Physical and computational fluid dynamics models for the hemodynamics of the artiodactyl carotid rete

Haley O'Brien, Jason Bourke

Research output: Contribution to journalArticle

7 Citations (Scopus)

Abstract

In the mammalian order Artiodactyla, the majority of arterial blood entering the intracranial cavity is supplied by a large arterial meshwork called the carotid rete. This vascular structure functionally replaces the internal carotid artery. Extensive experimentation has demonstrated that the artiodactyl carotid rete drives one of the most effective selective brain cooling mechanisms among terrestrial vertebrates. Less well understood is the impact that the unique morphology of the carotid rete may have on the hemodynamics of blood flow to the cerebrum. It has been hypothesized that, relative to the tubular internal carotid arteries of most other vertebrates, the highly convoluted morphology of the carotid rete may increase resistance to flow during extreme changes in cerebral blood pressure, essentially protecting the brain by acting as a resistor. We test this hypothesis by employing simple and complex physical models to a 3D surface rendering of the carotid rete of the domestic goat, Capra hircus. First, we modeled the potential for increased resistance across the carotid rete using an electrical circuit analog. The extensive branching of the rete equates to a parallel circuit that is bound in series by single tubular arteries, both upstream and downstream. This method calculated a near-zero increase in resistance across the rete. Because basic equations do not incorporate drag, shear-stress, and turbulence, we used computational fluid dynamics to simulate the impact of these computationally intensive factors on resistance. Ultimately, both simple and complex models demonstrated negligible changes in resistance and blood pressure across the arterial meshwork. We further tested the resistive potential of the carotid rete by simulating blood pressures known to occur in giraffes. Based on these models, we found resistance (and blood pressure mitigation as a whole) to be an unlikely function for the artiodactyl carotid rete.

Original languageEnglish
Pages (from-to)122-131
Number of pages10
JournalJournal of Theoretical Biology
Volume386
DOIs
StatePublished - 7 Dec 2015

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Hemodynamics
Blood pressure
Fluid Model
Hydrodynamics
hemodynamics
Computational Fluid Dynamics
dynamic models
blood pressure
Dynamic models
Dynamic Model
Computational fluid dynamics
fluid mechanics
Blood Pressure
Internal Carotid Artery
Goats
Vertebrates
carotid arteries
Artiodactyla
Arteries
Brain

Keywords

  • Artiodactyla
  • Carotid rete
  • Computational fluid dynamics
  • Hagen-Poiseuille's equation
  • Hemodynamics

Cite this

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title = "Physical and computational fluid dynamics models for the hemodynamics of the artiodactyl carotid rete",
abstract = "In the mammalian order Artiodactyla, the majority of arterial blood entering the intracranial cavity is supplied by a large arterial meshwork called the carotid rete. This vascular structure functionally replaces the internal carotid artery. Extensive experimentation has demonstrated that the artiodactyl carotid rete drives one of the most effective selective brain cooling mechanisms among terrestrial vertebrates. Less well understood is the impact that the unique morphology of the carotid rete may have on the hemodynamics of blood flow to the cerebrum. It has been hypothesized that, relative to the tubular internal carotid arteries of most other vertebrates, the highly convoluted morphology of the carotid rete may increase resistance to flow during extreme changes in cerebral blood pressure, essentially protecting the brain by acting as a resistor. We test this hypothesis by employing simple and complex physical models to a 3D surface rendering of the carotid rete of the domestic goat, Capra hircus. First, we modeled the potential for increased resistance across the carotid rete using an electrical circuit analog. The extensive branching of the rete equates to a parallel circuit that is bound in series by single tubular arteries, both upstream and downstream. This method calculated a near-zero increase in resistance across the rete. Because basic equations do not incorporate drag, shear-stress, and turbulence, we used computational fluid dynamics to simulate the impact of these computationally intensive factors on resistance. Ultimately, both simple and complex models demonstrated negligible changes in resistance and blood pressure across the arterial meshwork. We further tested the resistive potential of the carotid rete by simulating blood pressures known to occur in giraffes. Based on these models, we found resistance (and blood pressure mitigation as a whole) to be an unlikely function for the artiodactyl carotid rete.",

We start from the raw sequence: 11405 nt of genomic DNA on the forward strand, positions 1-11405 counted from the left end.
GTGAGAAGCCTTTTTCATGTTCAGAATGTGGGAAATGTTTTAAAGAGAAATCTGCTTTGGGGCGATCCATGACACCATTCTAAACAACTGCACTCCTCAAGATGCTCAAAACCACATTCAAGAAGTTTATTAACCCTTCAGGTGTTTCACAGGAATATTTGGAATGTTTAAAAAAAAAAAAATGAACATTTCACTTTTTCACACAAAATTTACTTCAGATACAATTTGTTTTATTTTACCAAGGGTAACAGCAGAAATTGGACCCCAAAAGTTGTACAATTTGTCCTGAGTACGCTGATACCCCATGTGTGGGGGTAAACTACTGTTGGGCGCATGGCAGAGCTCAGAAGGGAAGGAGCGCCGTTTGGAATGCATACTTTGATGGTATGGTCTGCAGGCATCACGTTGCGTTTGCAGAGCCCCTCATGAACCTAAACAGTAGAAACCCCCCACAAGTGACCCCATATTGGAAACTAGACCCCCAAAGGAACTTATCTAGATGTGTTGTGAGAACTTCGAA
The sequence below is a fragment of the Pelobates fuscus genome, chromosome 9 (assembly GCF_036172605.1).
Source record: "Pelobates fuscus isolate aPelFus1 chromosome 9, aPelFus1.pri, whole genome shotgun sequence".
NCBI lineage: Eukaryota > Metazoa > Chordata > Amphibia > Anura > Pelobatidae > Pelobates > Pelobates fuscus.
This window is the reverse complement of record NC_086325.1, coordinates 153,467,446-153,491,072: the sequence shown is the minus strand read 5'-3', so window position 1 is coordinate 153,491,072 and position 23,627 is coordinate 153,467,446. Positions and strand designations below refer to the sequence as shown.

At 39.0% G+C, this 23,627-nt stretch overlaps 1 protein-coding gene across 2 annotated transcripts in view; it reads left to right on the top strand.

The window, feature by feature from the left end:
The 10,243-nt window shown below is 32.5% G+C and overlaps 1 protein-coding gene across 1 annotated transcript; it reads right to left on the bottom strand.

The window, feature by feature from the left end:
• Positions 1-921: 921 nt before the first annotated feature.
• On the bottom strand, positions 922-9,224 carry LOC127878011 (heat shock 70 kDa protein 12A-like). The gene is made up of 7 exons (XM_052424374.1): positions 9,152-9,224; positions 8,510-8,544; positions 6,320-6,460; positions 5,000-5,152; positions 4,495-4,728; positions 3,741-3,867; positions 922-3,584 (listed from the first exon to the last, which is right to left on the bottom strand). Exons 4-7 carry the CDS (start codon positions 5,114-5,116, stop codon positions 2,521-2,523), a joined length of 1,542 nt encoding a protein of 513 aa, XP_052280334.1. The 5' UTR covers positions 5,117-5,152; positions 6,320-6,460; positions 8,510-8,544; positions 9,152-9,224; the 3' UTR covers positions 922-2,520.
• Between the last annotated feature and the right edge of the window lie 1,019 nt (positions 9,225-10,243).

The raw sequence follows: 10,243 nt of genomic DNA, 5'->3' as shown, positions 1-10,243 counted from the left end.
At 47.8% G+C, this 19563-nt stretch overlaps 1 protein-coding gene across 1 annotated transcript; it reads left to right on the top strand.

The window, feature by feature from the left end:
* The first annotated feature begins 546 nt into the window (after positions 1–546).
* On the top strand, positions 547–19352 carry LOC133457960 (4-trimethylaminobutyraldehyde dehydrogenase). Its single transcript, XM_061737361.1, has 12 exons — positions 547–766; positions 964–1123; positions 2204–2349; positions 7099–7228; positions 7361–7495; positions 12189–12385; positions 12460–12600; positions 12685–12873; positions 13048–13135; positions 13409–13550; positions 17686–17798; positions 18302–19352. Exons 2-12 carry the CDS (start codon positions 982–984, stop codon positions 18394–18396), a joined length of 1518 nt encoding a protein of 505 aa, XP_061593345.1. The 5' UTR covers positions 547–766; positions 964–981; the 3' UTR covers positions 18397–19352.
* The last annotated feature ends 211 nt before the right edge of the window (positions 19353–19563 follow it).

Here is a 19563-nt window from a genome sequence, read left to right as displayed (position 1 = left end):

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Physical and computational fluid dynamics models for the hemodynamics of the artiodactyl carotid rete. / O'Brien, Haley; Bourke, Jason.

In: Journal of Theoretical Biology, Vol. 386, 07.12.2015, p. 122-131.

Research output: Contribution to journalArticle

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